# Could a black hole be used to lessen surface gravity on a Super-Earth?

Due to the moon's gravitational pull, objects at Earth's surface directly under the moon are slightly lighter. This tiny lessening of gravity would also take effect if the moon were on the exact opposite side of the Earth. The Earth and the moon orbit a common point that is not the dead center of the Earth. That point ends up being somewhere in the mantle on the side of the core directly under the moon.

That means that, while someone standing directly under the moon would be very slightly lighter due to the attraction of the moon's gravity, someone standing on the exact opposite side of the Earth would be the same fraction lighter due to being further away from the center of gravity in the Earth-Moon system.

I make that point to ask a question premised upon it. We could increase this by moving the moon closer to Earth. However, eventually, you would reach the Roche limit and tidal stresses would tear the moon apart. However, a black hole wouldn't be torn apart by tidal stresses and could hypothetically orbit within that limit. Could a black hole of the correct mass in geostationary orbit create dual areas of 1G on an otherwise high-gravity world?

• You might find that you should be asking a different question. Please take the time to work through the mathematics yourself, then provide the numbers you came up with. Then I'll reverse my vote. – JBH May 15 at 13:27

# No.

Tidal locking near a black-hole (which you'd need for your effect to remain in one place on your planet) is impossible because of:

Magneto-rotational instability

Black holes exist in an extremely hot, turbulent, and magnetically charged surrounding, IE it's not just gravity tearing you apart that you'd need to worry about.

Near a black-hole Velikhov-Chandrasekhar instability (or Balbus-Hawley instability) tears everything apart:

fluid instability that causes an accretion disk orbiting a massive central object to become turbulent. It arises when the angular velocity of a conducting fluid in a magnetic field decreases as the distance from the rotation center increases.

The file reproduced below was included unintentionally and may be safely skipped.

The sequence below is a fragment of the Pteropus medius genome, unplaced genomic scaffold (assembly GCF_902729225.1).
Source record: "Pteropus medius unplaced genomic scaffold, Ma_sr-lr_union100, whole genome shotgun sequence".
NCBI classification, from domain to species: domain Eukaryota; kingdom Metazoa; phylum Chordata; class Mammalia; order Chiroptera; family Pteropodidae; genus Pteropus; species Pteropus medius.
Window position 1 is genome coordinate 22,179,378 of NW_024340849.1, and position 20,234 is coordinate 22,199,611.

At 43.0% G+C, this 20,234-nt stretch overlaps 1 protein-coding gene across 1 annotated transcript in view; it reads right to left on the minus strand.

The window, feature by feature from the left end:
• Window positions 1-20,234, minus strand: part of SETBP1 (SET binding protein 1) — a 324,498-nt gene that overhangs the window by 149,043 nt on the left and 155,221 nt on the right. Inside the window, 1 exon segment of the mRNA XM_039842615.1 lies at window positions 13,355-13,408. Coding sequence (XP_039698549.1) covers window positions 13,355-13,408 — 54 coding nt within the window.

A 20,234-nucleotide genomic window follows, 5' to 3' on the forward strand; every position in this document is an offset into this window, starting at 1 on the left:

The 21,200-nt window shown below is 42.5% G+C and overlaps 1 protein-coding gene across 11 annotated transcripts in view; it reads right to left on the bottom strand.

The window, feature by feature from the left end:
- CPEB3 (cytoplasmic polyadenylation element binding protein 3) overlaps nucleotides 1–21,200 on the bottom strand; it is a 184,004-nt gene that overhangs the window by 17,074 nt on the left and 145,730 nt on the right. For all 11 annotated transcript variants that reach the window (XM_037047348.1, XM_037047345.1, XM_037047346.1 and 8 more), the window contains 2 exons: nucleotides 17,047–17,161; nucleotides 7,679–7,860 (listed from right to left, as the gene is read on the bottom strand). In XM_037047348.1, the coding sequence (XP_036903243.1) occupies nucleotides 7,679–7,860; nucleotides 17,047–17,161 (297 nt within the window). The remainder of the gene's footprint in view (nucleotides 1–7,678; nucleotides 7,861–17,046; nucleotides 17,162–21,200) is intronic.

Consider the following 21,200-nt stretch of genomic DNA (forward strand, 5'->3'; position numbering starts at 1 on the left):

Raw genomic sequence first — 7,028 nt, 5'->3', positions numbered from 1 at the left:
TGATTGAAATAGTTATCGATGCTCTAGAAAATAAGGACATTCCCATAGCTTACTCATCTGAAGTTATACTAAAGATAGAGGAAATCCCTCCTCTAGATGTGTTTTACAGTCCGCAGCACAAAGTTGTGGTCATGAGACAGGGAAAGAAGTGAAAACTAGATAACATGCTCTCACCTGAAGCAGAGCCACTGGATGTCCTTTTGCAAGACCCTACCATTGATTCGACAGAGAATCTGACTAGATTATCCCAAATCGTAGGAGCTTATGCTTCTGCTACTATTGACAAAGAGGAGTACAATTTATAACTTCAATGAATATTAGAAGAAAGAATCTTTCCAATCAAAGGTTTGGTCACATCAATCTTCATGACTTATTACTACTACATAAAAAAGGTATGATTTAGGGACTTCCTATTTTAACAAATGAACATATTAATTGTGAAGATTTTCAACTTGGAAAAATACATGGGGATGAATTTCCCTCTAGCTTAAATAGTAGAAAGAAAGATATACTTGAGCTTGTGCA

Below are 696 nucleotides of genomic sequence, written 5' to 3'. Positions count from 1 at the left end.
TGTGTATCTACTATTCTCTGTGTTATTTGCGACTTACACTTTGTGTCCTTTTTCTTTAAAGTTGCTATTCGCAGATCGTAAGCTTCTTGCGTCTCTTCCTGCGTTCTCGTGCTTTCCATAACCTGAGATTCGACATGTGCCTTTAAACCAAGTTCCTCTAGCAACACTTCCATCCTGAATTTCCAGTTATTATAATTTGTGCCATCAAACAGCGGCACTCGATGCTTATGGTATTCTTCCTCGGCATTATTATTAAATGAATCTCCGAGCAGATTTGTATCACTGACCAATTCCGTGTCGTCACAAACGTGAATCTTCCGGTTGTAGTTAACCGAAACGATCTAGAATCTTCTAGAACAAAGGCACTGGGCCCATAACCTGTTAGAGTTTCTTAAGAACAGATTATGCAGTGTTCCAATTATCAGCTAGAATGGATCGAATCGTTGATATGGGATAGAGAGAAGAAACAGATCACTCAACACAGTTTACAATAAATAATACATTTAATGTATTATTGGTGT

• You may think "What if nothing on the planet is magnetic?"

Even water is diamagnetic (repels magnetic fields, loosely IE is pushed away by them). All (that can be measured) the elements on the periodic table posses some magnetic property or other.

Basically unless you develop some kind of handwavium to shield from the magnetic eddies, you're in big trouble.

• Also, before I get banned, I appreciate your answer. Take care. – Pinkunz May 24 at 17:36
• @Pinkunz Thank you, but that's not a good plan on the whole. Best to stick around and learn. That's what I did. As Winston Churchill used to often remark during the second world war - "KBO. - Keep buggering on!". (I wasn't there, just watch a lot of films and TV). – Don Qualm May 24 at 17:41
• People choose communities as much for their culture as they do for the benefits afforded them. Your loss as much as mine. – Pinkunz May 24 at 17:45
• Understood, perhaps see you on another stack - believe me if you compare Veganism & Vegetarianism, this one and say Mi Yodeya, the cultures are totally different. So many to explore..... – Don Qualm May 24 at 18:05